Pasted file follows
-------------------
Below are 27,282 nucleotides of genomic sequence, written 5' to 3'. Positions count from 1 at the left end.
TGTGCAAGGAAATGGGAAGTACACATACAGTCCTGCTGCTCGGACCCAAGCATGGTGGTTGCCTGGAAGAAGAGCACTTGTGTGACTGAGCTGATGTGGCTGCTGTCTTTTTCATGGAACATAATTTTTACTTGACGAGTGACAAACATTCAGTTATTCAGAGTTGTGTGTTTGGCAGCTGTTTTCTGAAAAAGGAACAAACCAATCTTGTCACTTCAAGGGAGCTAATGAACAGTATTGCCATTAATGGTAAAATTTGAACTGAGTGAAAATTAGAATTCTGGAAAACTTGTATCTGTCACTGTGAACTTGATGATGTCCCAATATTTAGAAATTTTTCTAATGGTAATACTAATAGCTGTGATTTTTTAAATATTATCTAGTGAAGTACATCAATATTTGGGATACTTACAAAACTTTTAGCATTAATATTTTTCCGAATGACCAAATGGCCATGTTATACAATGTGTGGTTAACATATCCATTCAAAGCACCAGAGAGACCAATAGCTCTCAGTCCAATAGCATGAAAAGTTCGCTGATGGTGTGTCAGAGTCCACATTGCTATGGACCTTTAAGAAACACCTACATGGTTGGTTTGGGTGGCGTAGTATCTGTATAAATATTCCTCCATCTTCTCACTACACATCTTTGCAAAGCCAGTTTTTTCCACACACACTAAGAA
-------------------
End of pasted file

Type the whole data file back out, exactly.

Below are 27,282 nucleotides of genomic sequence, written 5' to 3'. Positions count from 1 at the left end.
TGTGCAAGGAAATGGGAAGTACACATACAGTCCTGCTGCTCGGACCCAAGCATGGTGGTTGCCTGGAAGAAGAGCACTTGTGTGACTGAGCTGATGTGGCTGCTGTCTTTTTCATGGAACATAATTTTTACTTGACGAGTGACAAACATTCAGTTATTCAGAGTTGTGTGTTTGGCAGCTGTTTTCTGAAAAAGGAACAAACCAATCTTGTCACTTCAAGGGAGCTAATGAACAGTATTGCCATTAATGGTAAAATTTGAACTGAGTGAAAATTAGAATTCTGGAAAACTTGTATCTGTCACTGTGAACTTGATGATGTCCCAATATTTAGAAATTTTTCTAATGGTAATACTAATAGCTGTGATTTTTTAAATATTATCTAGTGAAGTACATCAATATTTGGGATACTTACAAAACTTTTAGCATTAATATTTTTCCGAATGACCAAATGGCCATGTTATACAATGTGTGGTTAACATATCCATTCAAAGCACCAGAGAGACCAATAGCTCTCAGTCCAATAGCATGAAAAGTTCGCTGATGGTGTGTCAGAGTCCACATTGCTATGGACCTTTAAGAAACACCTACATGGTTGGTTTGGGTGGCGTAGTATCTGTATAAATATTCCTCCATCTTCTCACTACACATCTTTGCAAAGCCAGTTTTTTCCACACACACTAAGAA